When Lena Waithe speaks, everyone in the room stops to listen. Words of wisdom pour from her lips like honey, and her lucky spectators lean in to catch every last drop.
On a Tuesday night, just a few days after many of us gave thanks with our families, her effect was no different. A diverse group of people packed into the Melody Ehsani store for the "M.E. Speaker Series" to hear gems from a selection of noteworthy panelists, including the award-winning writer and actress of Master of None, the director of HBO's Insecure Melina Matsoukas, and actor Michael Ealy, who made a surprise guest appearance.
While many of us let out a resounding cheer as Waithe became the first Black women to win an Emmy for Comedy Writing at this year's award show, it's no surprise that she humbly acknowledges that the real prize is being able to transform lives and control the narrative through her writing.
"I think Denzel said it best, 'God gives the reward, man gives the award,'" she said to the room of attendees. "I think they are symbols and also false idols. My Emmy, on purpose, sits on a shelf that's above eye level, so I don't see it every day. It's here; it's a moment, a piece of leverage. The first thing I thought about when Whitney Houston passed, I said, 'I wonder what happened to all of her awards?' I don't want something to be tangible because I can't take it with me, but the way people feel or the conversation that I have or the connections that I made with people—the eye contact, the conversations—that's something that will live in my spirit that I would take with me."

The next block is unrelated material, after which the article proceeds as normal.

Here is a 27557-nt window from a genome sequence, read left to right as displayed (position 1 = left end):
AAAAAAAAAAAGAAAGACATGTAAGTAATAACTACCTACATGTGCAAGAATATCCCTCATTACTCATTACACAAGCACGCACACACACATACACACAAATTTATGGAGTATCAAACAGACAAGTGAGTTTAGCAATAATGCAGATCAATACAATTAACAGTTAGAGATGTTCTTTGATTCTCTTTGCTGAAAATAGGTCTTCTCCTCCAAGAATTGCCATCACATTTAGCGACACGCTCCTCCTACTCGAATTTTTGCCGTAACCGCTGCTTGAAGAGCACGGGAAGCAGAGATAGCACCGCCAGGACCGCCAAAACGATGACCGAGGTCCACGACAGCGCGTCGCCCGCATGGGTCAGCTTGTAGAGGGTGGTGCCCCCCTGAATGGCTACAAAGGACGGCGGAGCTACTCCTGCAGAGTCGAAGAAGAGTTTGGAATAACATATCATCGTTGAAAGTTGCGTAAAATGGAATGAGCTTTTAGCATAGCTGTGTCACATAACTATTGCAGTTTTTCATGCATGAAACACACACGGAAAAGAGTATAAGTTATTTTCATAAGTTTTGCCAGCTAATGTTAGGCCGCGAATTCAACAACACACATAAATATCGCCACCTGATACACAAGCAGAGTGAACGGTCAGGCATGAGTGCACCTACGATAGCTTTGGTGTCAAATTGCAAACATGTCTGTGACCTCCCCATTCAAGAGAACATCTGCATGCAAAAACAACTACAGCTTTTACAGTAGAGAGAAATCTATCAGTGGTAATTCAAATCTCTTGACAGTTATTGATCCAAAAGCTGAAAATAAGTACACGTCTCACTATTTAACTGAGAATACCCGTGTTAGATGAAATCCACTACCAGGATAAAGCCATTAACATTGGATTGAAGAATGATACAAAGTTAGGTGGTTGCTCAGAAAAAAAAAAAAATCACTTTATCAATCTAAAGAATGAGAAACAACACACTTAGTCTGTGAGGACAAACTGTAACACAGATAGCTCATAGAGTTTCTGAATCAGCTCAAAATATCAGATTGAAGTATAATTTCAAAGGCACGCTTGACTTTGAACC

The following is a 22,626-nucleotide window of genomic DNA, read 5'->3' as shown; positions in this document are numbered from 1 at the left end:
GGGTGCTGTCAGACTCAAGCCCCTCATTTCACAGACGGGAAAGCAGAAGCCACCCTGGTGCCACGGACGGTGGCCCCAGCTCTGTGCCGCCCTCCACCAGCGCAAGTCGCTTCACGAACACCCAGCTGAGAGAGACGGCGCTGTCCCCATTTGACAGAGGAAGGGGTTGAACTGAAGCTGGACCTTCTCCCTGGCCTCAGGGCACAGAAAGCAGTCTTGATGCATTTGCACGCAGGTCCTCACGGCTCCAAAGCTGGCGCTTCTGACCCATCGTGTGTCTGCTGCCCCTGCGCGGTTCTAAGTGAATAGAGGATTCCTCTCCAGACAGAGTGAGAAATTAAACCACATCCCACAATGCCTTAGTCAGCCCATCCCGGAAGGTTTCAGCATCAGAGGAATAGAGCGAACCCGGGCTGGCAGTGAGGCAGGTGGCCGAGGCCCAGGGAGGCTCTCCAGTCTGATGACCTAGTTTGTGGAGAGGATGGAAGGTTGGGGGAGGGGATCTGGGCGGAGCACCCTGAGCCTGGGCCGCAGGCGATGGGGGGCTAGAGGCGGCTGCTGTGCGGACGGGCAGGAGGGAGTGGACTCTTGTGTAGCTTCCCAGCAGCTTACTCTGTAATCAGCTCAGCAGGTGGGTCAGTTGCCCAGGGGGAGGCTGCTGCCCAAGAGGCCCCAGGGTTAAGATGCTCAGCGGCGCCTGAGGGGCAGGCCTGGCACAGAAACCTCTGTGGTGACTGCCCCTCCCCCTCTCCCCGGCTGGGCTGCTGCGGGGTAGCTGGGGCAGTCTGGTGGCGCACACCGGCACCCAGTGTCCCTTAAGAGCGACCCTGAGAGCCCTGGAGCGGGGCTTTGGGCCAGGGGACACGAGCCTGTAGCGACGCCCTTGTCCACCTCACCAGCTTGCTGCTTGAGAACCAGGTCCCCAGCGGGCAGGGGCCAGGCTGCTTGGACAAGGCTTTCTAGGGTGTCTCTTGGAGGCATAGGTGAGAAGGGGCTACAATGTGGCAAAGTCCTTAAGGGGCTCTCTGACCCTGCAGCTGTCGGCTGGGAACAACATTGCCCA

The night carried on with a steady chorus of "mmm's" echoing throughout the space as moderator Erica Williams Simon steered the conversation around topics such as the measure of success and having seats at tables we previously weren't even allowed in the room to witness.